Sunday, March 15, 2020

How to Request Materials

Please contact us if you have any questions about the LIS collection, or if you would like to request that we purchase an item for the LIS Collection. Be sure to include as much information as possible; the title, author, publisher, and ISBN are required minimally.
If you would like to request an item listed below, please use your library's established interlibrary loan process (e.g. OCLC or ALA request form).  Otherwise, send your full name, the name of your library, complete title information, shipping address, and a phone number to the document delivery department at email or (fax) 503-588-7119.

Most library staff are able to use their library’s interlibrary loan service to borrow professional development material. However, if you do not have access to these services or are not currently affiliated with a library, please contact a member of the Library Support and Development staff to discuss alternative options for borrowing the material.  

Tuesday, April 21, 2015

Crash Course in Storytime Fundamentals

Peck, Penny. (2015). Crash Course in Storytime Fundamentals, 2nd Ed. Santa Barbara, CA: Libraries Unlimited. 978-1-61069-783-5.

This beginner's guide to storytelling traces the developmental stages of very young children, illustrating how to present storytime for babies, toddlers, and preschoolers as well as in family settings to be most effective. Author Penny Peck will teach you the fundamentals of reading with the intent of capturing children's imaginations, showing you how to incorporate music, play, and hands-on activities into your routine. She offers expert advice on how to choose the best picture books and provides lists of books for addressing particular literacy needs.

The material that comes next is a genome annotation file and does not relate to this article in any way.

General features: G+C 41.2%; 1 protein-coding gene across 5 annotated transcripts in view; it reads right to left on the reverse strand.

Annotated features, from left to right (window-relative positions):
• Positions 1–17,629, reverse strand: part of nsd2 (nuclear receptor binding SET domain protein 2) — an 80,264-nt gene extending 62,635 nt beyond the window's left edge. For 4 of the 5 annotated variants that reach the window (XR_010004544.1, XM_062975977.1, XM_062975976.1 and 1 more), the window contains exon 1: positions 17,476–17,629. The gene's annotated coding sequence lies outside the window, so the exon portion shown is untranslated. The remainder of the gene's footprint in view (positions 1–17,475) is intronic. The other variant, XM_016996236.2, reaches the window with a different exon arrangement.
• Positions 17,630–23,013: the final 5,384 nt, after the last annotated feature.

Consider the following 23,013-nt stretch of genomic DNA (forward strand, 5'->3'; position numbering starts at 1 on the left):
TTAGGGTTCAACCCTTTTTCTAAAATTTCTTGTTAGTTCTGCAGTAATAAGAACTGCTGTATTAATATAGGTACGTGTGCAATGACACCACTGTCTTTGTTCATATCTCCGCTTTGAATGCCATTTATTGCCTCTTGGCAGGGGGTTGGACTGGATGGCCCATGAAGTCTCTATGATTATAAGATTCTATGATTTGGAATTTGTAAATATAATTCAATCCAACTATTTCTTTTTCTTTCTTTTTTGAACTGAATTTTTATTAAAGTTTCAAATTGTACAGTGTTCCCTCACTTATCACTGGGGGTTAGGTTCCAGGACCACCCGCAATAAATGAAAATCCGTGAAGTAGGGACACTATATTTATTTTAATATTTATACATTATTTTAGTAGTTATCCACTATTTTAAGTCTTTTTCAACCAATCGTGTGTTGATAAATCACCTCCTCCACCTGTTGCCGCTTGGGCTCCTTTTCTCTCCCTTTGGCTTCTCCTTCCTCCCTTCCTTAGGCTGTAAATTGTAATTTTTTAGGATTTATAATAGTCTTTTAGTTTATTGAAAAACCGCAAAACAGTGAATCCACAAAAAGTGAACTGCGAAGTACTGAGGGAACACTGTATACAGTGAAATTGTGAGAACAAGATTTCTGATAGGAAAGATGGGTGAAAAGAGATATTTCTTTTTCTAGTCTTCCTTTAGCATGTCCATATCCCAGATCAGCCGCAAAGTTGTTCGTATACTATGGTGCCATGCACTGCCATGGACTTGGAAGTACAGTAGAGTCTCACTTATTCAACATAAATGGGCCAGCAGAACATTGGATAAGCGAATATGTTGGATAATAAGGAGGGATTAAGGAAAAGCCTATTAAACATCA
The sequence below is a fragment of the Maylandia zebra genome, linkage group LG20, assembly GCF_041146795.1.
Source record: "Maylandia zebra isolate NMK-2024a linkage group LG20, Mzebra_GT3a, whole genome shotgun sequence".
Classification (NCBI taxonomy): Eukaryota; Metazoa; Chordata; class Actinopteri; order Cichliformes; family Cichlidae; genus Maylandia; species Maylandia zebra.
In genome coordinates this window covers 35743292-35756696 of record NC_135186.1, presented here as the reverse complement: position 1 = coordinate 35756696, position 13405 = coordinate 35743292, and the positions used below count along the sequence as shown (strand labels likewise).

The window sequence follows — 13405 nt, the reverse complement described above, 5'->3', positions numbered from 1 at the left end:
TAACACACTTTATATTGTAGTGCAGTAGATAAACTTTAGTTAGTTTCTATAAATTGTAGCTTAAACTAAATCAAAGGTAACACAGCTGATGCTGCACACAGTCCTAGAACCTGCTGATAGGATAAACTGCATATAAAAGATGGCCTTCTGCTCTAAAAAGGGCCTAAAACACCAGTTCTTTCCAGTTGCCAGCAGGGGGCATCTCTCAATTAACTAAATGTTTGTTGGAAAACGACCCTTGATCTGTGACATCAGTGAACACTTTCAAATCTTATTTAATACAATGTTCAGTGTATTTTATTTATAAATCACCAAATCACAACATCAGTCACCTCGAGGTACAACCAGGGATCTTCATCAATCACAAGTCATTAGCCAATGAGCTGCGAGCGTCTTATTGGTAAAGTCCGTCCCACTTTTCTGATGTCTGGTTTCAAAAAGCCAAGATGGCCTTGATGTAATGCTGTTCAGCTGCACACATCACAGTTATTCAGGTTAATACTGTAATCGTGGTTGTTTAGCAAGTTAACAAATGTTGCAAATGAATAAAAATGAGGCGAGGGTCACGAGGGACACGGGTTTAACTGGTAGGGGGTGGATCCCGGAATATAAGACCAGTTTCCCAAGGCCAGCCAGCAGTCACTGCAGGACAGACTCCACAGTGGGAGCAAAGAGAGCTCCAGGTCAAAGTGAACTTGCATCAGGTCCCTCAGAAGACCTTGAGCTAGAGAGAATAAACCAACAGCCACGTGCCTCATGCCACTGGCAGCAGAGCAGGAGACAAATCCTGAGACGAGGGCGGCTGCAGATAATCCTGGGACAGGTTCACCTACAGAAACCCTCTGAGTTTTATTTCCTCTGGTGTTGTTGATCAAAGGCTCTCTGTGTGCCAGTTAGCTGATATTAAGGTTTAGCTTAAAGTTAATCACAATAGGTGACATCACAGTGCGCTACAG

A perfect primer for those new to the task, this guide illustrates how to make this activity a favorite of children and provides tips for progressing in the role of storyteller, with ideas for engaging your audience and enhancing enjoyment. Beginning with the basics of performing a library storytime, each subsequent chapter builds on that knowledge, offering ways to infuse technology, special needs adaptations, and music into the story. The revised edition addresses such current topics as iPads, apps usage, online options, and dance programs.

(book description)

The Handbook for Storytellers

Freeman, Judy & Bauer, Caroline Feller. (2015). The Handbook for Storytellers. Chicago, IL: ALA Editions. 978-0-8-8389-1100-6.

Ideal for both beginners and more experienced storytellers, this exhaustive primer includes everything adults need to start sharing the wonder of stories with children, from babies to tweens. The lively text imparts easy-to-follow guidelines and practical advice on how, when, where, and why to tell stories. Each chapter incorporates a wealth of delectable folktales to read and tell, plus the authors’ hand-selected, annotated lists containing hundreds of classic and cutting edge children’s books, professional books, and relevant websites. Demonstrating the joy of stories and storytelling, this book
  • Provides an overview of the history and types of storytelling
  • Shows how to select, learn, prepare, and tell stories
  • Begins with more than two dozen easy-to-learn stories that adults can read today and tell to children tomorrow
  • Looks at the major types of folk and fairy tales, including many sample stories and booklists
  • Offers a comprehensive list of stories reworked, reimagined, reinvented, parodied, satirized or recreated from folk and fairy tales